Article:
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Couple’s mushroom recipe to change lives of tea workers

As of now, the couple are training around 1,000 women, including some from closed gardens, on how to grow regularly and in large quantities

Binita Paul Siliguri Published 25.12.21, 02:40 AM
The mushroom growers pack their produce.

The mushroom growers pack their produce. Telegraph photo.

A couple in Siliguri are helping women residents of closed tea estates across Siliguri subdivision and families who lost their principal earning members to elephant attacks, to mushroom hope amid hardship.

Anirban Nandy, a rural development researcher from IIT-Kharagpur and co-founder of “Live Life Happily”, and his wife Poulami Chaki Nandy, are regularly visiting the tea estates to train women on growing mushrooms for sale.


As of now, the couple are training around 1,000 women of tea estates, including some from closed gardens, on how to grow mushrooms regularly and in large quantities.

“Mushrooms have a huge demand in the hospitality industry nowadays. We are trying to develop market linkages so that women can sell the mushrooms they grow smoothly, not just in Calcutta but in the local markets of Siliguri and the hills. A kilo of mushroom fetches at least Rs 120,” Anirban said.

The couple got this idea by interacting with the mothers of children, especially girls, in the closed tea gardens, whom they were helping to study amid the outbreak of the pandemic last year.

“When we taught the children, we met the mothers too, and learnt about the financial constraints their families were facing. That’s when we got the idea to train the mothers in cultivating mushrooms so that the families can afford to let their children study,” Anirban said.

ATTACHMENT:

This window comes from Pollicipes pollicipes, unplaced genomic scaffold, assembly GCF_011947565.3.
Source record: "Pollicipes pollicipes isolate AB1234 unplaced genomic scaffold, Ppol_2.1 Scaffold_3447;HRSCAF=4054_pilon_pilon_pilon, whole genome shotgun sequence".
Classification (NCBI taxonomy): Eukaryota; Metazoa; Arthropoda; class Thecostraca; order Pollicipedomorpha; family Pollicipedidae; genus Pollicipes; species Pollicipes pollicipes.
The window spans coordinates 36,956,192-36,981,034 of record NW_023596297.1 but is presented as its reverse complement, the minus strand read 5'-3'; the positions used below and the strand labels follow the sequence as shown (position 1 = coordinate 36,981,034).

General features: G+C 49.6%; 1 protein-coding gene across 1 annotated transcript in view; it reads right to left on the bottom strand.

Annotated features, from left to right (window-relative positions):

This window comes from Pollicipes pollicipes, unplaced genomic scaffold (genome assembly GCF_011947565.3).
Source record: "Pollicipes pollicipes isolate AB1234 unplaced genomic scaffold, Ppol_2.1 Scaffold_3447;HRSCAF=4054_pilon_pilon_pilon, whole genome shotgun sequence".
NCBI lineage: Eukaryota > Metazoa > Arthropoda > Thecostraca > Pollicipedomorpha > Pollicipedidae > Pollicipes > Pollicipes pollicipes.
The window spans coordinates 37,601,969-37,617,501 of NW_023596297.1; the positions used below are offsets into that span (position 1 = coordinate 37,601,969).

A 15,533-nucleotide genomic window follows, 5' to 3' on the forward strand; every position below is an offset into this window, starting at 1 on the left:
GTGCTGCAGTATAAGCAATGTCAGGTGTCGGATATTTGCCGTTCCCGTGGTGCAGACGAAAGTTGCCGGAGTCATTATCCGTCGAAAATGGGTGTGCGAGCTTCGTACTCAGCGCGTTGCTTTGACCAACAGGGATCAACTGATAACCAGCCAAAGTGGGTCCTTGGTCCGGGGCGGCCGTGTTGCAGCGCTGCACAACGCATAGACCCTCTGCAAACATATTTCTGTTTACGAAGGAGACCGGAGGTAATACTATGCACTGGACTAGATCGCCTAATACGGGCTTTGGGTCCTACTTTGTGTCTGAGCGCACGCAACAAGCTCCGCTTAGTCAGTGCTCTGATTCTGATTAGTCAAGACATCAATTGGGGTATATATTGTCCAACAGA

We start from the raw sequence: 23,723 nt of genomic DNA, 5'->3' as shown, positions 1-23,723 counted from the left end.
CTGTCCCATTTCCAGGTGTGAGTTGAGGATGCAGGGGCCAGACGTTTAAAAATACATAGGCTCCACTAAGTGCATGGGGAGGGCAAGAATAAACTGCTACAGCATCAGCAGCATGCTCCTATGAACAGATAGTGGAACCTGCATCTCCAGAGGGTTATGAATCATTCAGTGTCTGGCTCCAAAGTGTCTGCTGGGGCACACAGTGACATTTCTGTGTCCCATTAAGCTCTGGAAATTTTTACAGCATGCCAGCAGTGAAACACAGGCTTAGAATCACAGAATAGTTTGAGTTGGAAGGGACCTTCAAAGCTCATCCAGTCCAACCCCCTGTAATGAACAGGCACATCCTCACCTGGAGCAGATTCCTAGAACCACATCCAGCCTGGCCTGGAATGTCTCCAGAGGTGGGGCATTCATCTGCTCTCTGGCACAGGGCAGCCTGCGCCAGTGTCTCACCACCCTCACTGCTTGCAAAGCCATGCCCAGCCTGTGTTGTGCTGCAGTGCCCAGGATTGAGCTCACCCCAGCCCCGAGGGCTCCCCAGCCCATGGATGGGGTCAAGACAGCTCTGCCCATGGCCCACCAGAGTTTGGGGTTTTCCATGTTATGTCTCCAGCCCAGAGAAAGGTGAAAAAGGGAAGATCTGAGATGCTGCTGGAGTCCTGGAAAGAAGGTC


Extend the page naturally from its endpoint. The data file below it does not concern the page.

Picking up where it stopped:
Anirban added that in some tea estates in Siliguri subdivision, the intrusion of wild elephants is common. “In Merry View, a tea estate at the Naxalbari block of the subdivision, there are around 120 families who have lost their principal earning member in elephant attacks in recent times. The women in these families are facing a huge financial crisis. So for them too, the training to grow mushrooms has proven useful. Some of these women have already started to earn by selling their produce,” said Anirban.

He said that these people did not have land rights and were not legally entitled to use the land where they live for agricultural and other purposes. “It stops them from applying for bank loans too. So we are now creating self-help groups of these women in the gardens,” he added.

Poulomi added mushroom was a good choice in this backdrop. “Mushroom cultivation does not need much space. We have brought women together into self-help groups. Each group has 10 members who cultivate mushroom in their own huts,” she said, adding there are 50 SHGs of women at Gangaram tea estate and 40 groups in Merry View.

The SHGs send mushrooms to wholesale markets in Howrah and Burrabazar in Calcutta. “We are also working in some more tea estates near Bagdogra and Bidhannagar (both in Siliguri subdivision,” Poulami added.

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